The Suzuki GSX-R1000 was the king of super bikes when the first iteration released, briefly lost the crown and regained it quick smart in 2005. Since then, it’s been an uphill battle, as it has been for most Japanese manufacturers.
The Hayabusa on the other hand has mostly been in a class of two, and usually at the top, along with Kawasaki’s ZX-14R, from inception to this day. The Hayabusa came first, claiming the highest top speed of any motorcycle until Kawasaki’s ZX-14R came along and manufacturers put an agreement in place to end the top speed war before it backlashed.
But what the Hayabusa always had over the Kawasaki was handling, and very unique styling.
The latest Hayabusa sports a new design language, edgier than before but no less significant as aerodynamics play such an important role at those high speeds. The droopy jellybean shape, particularly of the last generation, has given way to a more sophisticated and harder edged design.
Some great colourways too. Glass Sparkle Black & Candy Burnt Gold, Metallic Matte Sword Silver & Candy Daring Red, and Pearl Brilliant White & Metallic Matte Stellar Blue (not offered in Australia).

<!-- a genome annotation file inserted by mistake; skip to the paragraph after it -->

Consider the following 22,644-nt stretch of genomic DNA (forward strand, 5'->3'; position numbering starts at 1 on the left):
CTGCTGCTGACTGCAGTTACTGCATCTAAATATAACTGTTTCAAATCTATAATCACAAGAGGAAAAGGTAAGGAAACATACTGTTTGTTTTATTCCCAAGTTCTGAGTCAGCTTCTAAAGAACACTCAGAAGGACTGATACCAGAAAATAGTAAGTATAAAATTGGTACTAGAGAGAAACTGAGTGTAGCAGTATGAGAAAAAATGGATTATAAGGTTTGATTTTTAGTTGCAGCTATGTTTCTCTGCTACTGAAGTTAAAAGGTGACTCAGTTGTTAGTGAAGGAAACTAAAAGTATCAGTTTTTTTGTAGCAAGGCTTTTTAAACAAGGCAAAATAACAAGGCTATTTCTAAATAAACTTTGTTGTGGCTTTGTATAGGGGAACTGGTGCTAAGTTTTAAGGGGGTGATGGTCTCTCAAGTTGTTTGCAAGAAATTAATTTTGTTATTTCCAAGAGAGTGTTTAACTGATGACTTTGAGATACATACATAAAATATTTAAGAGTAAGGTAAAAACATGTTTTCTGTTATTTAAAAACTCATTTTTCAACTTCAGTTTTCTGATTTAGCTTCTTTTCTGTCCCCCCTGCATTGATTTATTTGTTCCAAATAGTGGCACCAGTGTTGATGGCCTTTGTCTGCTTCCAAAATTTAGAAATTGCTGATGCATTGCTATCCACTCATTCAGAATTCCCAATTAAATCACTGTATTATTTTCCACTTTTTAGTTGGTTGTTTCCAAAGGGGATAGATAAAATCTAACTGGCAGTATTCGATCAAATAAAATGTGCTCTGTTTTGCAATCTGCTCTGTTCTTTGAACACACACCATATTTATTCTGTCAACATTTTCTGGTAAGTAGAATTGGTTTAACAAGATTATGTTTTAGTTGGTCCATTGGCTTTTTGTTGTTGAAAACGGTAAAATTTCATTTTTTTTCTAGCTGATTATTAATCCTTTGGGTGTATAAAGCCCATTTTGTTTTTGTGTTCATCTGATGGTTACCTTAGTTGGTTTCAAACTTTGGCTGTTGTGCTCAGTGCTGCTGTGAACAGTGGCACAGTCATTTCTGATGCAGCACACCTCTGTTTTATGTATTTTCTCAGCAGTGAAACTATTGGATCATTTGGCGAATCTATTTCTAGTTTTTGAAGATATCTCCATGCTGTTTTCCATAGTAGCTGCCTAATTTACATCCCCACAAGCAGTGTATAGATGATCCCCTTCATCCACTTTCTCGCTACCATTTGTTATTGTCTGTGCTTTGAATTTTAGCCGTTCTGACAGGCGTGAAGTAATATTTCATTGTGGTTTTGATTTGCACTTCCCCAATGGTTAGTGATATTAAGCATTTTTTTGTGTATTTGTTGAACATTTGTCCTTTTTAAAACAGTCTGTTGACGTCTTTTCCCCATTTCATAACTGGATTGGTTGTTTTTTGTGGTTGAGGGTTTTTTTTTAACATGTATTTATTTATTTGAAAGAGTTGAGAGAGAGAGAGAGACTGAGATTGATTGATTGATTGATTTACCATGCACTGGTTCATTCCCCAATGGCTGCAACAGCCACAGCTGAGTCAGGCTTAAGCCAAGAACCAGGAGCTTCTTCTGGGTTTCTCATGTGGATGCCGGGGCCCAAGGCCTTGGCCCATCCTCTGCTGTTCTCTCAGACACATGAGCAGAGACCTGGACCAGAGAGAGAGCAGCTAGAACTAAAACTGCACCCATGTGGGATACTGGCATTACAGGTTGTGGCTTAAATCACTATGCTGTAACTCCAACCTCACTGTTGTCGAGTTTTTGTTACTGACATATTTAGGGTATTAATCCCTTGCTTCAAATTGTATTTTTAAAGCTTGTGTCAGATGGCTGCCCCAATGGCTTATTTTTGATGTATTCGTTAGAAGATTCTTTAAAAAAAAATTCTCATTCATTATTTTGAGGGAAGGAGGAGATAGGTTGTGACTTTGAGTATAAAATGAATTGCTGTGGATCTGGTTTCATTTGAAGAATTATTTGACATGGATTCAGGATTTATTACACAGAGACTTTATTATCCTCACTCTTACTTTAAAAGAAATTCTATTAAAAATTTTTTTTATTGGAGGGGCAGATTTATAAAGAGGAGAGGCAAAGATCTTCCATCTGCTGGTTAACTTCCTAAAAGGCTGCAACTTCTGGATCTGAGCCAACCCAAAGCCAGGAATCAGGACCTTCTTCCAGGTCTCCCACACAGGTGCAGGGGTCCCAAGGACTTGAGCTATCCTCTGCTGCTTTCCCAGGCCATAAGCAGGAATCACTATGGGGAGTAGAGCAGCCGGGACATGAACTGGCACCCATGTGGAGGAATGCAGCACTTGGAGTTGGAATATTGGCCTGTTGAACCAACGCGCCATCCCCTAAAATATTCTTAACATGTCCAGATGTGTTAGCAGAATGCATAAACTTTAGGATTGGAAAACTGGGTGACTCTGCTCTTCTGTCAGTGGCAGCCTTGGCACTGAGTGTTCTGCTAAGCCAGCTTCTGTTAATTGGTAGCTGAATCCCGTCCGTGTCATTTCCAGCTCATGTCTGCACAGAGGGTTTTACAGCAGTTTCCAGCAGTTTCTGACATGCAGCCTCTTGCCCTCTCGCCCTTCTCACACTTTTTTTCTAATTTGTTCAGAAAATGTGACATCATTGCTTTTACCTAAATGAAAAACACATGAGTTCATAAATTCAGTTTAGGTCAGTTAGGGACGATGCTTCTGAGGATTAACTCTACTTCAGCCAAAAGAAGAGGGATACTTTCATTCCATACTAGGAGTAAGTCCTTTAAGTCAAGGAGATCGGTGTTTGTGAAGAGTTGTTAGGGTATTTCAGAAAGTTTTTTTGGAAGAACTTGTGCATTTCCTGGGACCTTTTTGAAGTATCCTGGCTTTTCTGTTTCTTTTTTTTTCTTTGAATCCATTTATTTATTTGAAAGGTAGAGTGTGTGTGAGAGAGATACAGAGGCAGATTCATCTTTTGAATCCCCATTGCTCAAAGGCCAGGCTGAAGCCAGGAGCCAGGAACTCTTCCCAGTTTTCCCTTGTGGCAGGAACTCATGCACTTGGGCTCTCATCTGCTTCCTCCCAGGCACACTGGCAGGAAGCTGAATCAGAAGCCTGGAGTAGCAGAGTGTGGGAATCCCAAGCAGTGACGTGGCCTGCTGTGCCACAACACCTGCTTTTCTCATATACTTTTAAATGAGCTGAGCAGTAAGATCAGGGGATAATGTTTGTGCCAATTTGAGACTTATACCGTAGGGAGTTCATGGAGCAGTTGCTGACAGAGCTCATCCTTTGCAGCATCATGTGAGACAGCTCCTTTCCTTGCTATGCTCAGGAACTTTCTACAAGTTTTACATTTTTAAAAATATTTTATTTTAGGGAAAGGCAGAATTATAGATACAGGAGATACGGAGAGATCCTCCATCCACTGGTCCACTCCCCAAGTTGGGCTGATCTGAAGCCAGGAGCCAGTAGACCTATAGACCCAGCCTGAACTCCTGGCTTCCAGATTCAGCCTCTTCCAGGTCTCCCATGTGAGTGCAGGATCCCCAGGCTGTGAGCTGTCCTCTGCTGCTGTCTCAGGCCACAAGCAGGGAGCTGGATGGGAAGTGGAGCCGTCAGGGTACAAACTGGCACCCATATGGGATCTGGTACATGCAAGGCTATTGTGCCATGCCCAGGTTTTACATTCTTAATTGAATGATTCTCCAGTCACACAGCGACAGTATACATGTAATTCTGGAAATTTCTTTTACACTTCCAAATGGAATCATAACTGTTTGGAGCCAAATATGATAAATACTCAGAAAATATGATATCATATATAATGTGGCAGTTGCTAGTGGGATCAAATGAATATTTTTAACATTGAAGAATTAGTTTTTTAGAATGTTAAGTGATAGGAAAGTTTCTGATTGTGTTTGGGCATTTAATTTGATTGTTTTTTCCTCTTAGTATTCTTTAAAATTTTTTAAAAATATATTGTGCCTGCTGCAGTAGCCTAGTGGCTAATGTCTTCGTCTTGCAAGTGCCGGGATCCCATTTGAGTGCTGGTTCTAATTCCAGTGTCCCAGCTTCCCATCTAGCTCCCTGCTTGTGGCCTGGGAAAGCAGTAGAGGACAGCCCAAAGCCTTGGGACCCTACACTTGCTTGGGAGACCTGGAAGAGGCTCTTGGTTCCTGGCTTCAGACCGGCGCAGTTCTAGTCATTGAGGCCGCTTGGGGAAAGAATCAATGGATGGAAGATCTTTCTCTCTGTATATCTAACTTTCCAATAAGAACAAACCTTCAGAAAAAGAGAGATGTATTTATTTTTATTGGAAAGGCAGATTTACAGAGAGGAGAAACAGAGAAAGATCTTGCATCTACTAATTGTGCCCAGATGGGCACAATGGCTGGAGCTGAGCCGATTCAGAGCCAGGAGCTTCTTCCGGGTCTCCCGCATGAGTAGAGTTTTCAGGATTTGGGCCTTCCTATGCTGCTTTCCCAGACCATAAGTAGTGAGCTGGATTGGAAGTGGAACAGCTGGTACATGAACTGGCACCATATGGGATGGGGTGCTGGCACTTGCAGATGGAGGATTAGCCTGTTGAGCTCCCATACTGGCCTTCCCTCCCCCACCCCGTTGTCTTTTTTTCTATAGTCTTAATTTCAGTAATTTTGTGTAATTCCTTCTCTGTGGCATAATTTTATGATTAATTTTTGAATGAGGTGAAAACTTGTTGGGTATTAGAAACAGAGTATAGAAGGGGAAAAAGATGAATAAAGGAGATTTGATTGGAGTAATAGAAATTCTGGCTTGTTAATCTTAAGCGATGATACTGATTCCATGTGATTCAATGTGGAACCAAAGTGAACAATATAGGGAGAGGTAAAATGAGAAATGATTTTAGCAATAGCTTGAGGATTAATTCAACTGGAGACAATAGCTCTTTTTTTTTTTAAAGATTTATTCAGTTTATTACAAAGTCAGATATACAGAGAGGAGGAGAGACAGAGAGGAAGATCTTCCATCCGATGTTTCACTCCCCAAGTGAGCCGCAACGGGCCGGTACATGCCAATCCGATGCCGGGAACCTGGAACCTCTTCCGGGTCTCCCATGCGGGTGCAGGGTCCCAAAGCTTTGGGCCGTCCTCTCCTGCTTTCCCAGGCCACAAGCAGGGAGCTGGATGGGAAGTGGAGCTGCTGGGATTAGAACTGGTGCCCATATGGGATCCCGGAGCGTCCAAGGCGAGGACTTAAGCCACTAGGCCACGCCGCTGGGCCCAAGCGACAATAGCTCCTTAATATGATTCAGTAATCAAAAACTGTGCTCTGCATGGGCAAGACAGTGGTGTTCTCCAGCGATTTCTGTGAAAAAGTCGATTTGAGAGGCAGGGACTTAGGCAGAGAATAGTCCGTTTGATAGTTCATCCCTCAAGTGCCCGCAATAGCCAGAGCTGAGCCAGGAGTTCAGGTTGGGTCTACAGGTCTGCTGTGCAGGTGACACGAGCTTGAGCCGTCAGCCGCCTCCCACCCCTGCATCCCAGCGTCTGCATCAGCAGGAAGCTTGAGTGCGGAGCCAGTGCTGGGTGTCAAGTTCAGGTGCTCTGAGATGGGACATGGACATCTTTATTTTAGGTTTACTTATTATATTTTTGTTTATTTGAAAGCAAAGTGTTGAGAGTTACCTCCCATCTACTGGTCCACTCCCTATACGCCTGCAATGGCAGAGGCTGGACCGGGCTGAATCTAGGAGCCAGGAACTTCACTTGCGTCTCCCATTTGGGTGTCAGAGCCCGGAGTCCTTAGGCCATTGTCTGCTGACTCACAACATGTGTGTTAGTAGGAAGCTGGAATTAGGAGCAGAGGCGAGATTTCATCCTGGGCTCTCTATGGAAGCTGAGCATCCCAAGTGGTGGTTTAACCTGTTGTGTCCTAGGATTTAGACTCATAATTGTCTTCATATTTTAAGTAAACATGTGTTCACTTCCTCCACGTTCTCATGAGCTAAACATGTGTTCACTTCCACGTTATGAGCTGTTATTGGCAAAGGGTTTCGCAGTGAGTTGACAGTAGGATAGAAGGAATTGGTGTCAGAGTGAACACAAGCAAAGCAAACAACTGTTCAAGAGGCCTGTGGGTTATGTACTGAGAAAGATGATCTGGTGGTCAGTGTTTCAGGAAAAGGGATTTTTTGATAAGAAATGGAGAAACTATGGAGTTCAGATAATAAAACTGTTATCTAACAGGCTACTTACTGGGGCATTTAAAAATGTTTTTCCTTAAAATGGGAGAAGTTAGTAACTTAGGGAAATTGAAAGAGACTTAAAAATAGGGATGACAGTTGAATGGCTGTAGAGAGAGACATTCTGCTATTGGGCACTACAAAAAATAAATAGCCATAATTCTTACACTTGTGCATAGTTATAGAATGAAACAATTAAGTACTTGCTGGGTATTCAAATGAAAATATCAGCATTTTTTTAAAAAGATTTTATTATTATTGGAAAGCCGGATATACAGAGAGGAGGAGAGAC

It also gets a new version of the Suzuki Intelligent Ride System (S.I.R.S.) giving riders the option to control the engine output characteristics, such as traction control, anti-lift and launch control, engine braking, cruise control, active speed limiter (surely the opposite of what Hayabusa customers want!), a combined braking system with ABS, slope dependent control and hill hold control. The brakes also feature Brembo Stylema® front brake calipers.
There’s a new centrally mounted TFT LCD panel which can display cool things like lean angle, front & rear brake pressure, rate of acceleration or deceleration, and current throttle opening.
But what really makes the Hayabusa is the engine, the 2022 1,340cc powerhouse features a new crankshaft with increased lift and timing for better low to mid-range performance, stronger connecting rods and pistons, reduced internal vibration and increased durability. The throttle is now ride-by-wire and the throttle bodies are new as is the exhaust which is now 4.5 pounds (2,054 grams) lighter than the previous model. You also get a bi-directional quickshifter.
The KYB suspension internals have also been updated and the Bosch 6-axis IMU calculates exactly what’s going on at all times and integrates with Suzuki’s SIRS.
Suzuki are promising it is the quickest Hayabusa ever and with the amount of aerodynamic work they’ve done along with all the other changes, even the small ones, it will add up.
Prices: $27,690.00 AUD ($18,599.00 USD / £16,499.00 GBP)
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